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What's In Your Genes?

Updated on April 15, 2014

Before the end of the nineteeth century, scientists believed that inheritance was a mixing process where the properties of the egg and sperm were blended. It was thought that the two mixed together as one would mix two paints to make one color.

Gregor Mendel, a monk of the nineteeth century, showed how genes determines inheritance. Genes are units of heredity that keep structural identity from one generation to the next. Genes always come in pairs and are aligned along chromosomes (also coming in pairs) which are strands of genes. The only exception to this rule is the sex chromosome which does not come in pairs.

A gene is a part of a chromosome which is build up of the double-stranded chemical deoxyribonucleic acid or DNA. A strand of DNA serves as a blueprint or model for the synthesis of ribonucleic acid or RNA molecules. RNA is a single strand chemical. One example is the protein molecules. Some proteins develop into parts of the body while others serve as enzymes, biological catalysts that keep chemical reactions in check in the body.

Specific genes can be identified as recessive or dominant. A recessive gene shows its effects in the homozygous condition only while a dominant gene shows a very strong effect in either homozygous or heterozygous condition. For instance, someone with a gene for brown eyes and one for blue eyes will have brown eyes because the brown eye gene is dominant. This individual would be a carrier for the blue eye gene and may have a child with blue eyes.

Someone who has an identical pair of genes on two chromosomes is homozygous for that gene. someone with an unmatched pair of genes is heterozygous for that gene. For instance, a gene for brown eyes might be on one chromosome and a gene for blue eyes on the other.



In specific instances, the inheritance of one gene is linked to the inheritance of another gene. Each chromosome's participation in reproduction is independently of the others.

Each species has a specific number of chromosomes. Humans have 23 pairs of chromosomes, while fruit flies have only 4 pairs. An example would be if an individual has a BbCc genotype, if the B and C genes are on different chromosomes, then its contribution of a B or b gene has absolutely no association with whether it contributes C or c. If they were on the same chromosome such as BCbc, then the individual who contributes a B gene would also probably contribute the C gene.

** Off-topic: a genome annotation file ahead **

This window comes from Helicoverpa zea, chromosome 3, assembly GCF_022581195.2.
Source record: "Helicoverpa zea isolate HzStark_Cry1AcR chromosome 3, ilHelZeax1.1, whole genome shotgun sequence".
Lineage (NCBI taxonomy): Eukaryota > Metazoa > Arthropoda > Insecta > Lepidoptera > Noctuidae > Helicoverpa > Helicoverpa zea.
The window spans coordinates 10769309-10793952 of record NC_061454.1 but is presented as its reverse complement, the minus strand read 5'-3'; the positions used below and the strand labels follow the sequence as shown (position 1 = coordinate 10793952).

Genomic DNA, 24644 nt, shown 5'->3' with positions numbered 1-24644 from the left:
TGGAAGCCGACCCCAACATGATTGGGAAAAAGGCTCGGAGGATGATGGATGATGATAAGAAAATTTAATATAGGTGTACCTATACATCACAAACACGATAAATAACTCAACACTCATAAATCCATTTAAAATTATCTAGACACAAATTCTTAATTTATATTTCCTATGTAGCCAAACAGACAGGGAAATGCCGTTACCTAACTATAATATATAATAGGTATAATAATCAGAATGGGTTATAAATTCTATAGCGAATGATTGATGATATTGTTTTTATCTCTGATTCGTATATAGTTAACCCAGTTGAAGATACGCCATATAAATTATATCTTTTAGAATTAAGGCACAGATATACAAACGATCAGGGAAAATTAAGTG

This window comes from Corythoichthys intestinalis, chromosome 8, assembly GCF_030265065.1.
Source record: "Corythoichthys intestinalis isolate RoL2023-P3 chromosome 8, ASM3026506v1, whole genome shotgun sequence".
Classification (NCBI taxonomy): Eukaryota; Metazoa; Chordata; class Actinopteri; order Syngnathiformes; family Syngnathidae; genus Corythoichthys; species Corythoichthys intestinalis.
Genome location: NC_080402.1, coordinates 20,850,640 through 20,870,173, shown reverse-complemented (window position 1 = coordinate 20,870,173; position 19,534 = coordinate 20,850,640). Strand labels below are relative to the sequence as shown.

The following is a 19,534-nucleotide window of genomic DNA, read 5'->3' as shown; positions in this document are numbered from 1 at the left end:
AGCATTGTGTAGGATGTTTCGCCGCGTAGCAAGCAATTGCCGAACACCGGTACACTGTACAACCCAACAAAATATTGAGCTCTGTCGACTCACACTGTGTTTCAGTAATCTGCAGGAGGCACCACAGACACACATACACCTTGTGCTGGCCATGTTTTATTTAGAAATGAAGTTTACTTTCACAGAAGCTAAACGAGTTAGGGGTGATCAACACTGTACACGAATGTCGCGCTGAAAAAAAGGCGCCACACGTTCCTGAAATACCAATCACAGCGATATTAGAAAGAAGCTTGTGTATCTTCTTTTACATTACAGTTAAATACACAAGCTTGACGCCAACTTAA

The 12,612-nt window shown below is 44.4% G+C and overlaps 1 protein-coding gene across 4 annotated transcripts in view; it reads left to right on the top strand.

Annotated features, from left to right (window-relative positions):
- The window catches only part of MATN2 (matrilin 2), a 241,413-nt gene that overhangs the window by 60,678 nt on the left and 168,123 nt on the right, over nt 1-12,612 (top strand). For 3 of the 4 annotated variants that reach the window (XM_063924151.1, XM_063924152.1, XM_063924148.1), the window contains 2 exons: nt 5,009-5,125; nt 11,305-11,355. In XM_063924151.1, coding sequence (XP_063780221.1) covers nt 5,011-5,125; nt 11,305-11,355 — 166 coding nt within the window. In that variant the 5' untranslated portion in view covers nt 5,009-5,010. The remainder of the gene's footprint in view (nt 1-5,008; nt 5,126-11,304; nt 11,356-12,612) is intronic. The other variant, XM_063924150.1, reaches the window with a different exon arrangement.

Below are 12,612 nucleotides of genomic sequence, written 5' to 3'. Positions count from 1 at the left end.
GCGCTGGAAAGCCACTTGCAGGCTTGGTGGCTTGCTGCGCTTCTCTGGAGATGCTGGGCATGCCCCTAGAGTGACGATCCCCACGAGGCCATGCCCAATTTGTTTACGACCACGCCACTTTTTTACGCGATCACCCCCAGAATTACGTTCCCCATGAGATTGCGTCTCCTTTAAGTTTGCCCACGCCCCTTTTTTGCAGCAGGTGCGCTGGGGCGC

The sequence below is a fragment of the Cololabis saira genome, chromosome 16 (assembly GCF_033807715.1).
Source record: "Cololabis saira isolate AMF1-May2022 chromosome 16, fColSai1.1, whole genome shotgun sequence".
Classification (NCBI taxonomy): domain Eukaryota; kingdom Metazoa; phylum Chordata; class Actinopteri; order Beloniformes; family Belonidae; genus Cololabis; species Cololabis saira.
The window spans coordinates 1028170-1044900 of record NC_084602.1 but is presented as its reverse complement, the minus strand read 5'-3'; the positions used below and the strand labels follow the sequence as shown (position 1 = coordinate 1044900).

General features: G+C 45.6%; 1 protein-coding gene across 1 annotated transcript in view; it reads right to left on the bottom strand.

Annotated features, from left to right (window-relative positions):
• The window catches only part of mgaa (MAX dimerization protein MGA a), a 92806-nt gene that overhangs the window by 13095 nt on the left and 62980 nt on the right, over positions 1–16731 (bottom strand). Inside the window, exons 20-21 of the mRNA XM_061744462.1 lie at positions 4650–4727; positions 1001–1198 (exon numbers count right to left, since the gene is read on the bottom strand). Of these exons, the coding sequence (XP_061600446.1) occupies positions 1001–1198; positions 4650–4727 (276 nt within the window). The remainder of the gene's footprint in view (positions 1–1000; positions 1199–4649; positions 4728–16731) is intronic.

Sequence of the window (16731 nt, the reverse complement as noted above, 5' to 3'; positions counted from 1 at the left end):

The exception to this rule comes during reproduction from crossing over. A pair of chromosomes can break apart and connect to another part of one chromosome. For example, if one chromosome has the BC genotype, and theother has bc, crossing over between the B and C leaves a new chromosome with combinations of Bc and bC.

Inheriting Hemophilia


Sex Genes

All except one pair of mammalian chromosomes are known as anutosomal chromosomes. Genes on these sex chromosomes are known as sex-linked genes.

In mammals, the two sex chromsomes are X and Y. A female has two X chromosomes while a male has an x and a Y. This is unlike the B and C gene pairs illistrated above because X and Y are used by all geneticists as a standard symbol for sex chromosomes.

During reproduction, the female contributes an X chromosome, while the male contributes either the X or Y chromosome. If he contributes a Y then the offspring will be male, if he contributes X then the offspring will be female.

The Y chromosome is tiny and carries very few genes besides the one to develop as a male. The X chromosome, in contrast, carries quite a few genes. When geneticists speak of sex-linked genes they are usually referring to the X-linked genes.

Different from sex-linked genes are sex-limited genes. This gene is present in both male and female but has a distinct effect in one sex only. For example, genes determine breast size in women or how hairy a man's body will be. Both sexes will have these genes, but the genes produce their effects only after the sex hormones are activated.



Reynolds, Baker & Pedersen, 1996

Waller, Kojetin, Bouchard, Lykken, & Tellegen, 1990

Plomin, Corley, DeFries, & Fulker, 1990

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    • libby1970 profile image

      libby1970 5 years ago from KY

      I'm glad you enjoy them. Thanks again.

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      Pamela K Conoly 5 years ago from Fort Worth,Tx.

      You are very welcome! I love reading your articles. Gives me new insight!

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      libby1970 5 years ago from KY

      Thank you for reading. I appreciate it.